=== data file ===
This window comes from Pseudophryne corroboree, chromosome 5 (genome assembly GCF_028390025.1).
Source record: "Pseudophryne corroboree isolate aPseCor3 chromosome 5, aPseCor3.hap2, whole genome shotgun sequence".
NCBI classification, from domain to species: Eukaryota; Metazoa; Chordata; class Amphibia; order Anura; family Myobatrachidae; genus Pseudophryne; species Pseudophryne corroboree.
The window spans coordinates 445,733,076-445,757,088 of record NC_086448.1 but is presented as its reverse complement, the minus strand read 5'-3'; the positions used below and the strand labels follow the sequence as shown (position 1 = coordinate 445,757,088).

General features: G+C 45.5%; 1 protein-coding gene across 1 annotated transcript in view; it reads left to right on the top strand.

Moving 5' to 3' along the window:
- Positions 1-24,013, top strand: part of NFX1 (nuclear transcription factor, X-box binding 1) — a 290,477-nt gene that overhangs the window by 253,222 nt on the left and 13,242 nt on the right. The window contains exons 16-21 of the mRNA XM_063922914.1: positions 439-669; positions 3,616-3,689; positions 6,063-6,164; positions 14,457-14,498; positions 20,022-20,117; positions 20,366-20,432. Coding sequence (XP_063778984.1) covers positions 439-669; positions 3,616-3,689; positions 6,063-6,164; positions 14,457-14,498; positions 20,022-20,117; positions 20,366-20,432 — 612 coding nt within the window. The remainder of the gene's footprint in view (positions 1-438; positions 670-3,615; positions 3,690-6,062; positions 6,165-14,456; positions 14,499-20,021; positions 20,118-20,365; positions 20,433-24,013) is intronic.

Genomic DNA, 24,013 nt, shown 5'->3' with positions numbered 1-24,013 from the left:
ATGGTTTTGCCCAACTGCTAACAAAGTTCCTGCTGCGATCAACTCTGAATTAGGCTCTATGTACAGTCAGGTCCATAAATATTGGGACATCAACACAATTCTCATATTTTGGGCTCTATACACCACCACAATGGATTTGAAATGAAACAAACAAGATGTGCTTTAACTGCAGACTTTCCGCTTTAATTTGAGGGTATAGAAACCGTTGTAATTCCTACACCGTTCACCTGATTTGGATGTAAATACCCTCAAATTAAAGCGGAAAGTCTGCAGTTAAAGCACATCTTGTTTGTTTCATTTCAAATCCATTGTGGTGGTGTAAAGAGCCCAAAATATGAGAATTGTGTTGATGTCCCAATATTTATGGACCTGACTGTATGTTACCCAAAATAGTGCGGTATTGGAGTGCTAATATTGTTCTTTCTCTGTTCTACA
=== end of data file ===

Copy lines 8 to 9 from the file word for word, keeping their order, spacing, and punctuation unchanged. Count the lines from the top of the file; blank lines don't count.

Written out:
Genomic DNA, 24,013 nt, shown 5'->3' with positions numbered 1-24,013 from the left:
ATGGTTTTGCCCAACTGCTAACAAAGTTCCTGCTGCGATCAACTCTGAATTAGGCTCTATGTACAGTCAGGTCCATAAATATTGGGACATCAACACAATTCTCATATTTTGGGCTCTATACACCACCACAATGGATTTGAAATGAAACAAACAAGATGTGCTTTAACTGCAGACTTTCCGCTTTAATTTGAGGGTATAGAAACCGTTGTAATTCCTACACCGTTCACCTGATTTGGATGTAAATACCCTCAAATTAAAGCGGAAAGTCTGCAGTTAAAGCACATCTTGTTTGTTTCATTTCAAATCCATTGTGGTGGTGTAAAGAGCCCAAAATATGAGAATTGTGTTGATGTCCCAATATTTATGGACCTGACTGTATGTTACCCAAAATAGTGCGGTATTGGAGTGCTAATATTGTTCTTTCTCTGTTCTACA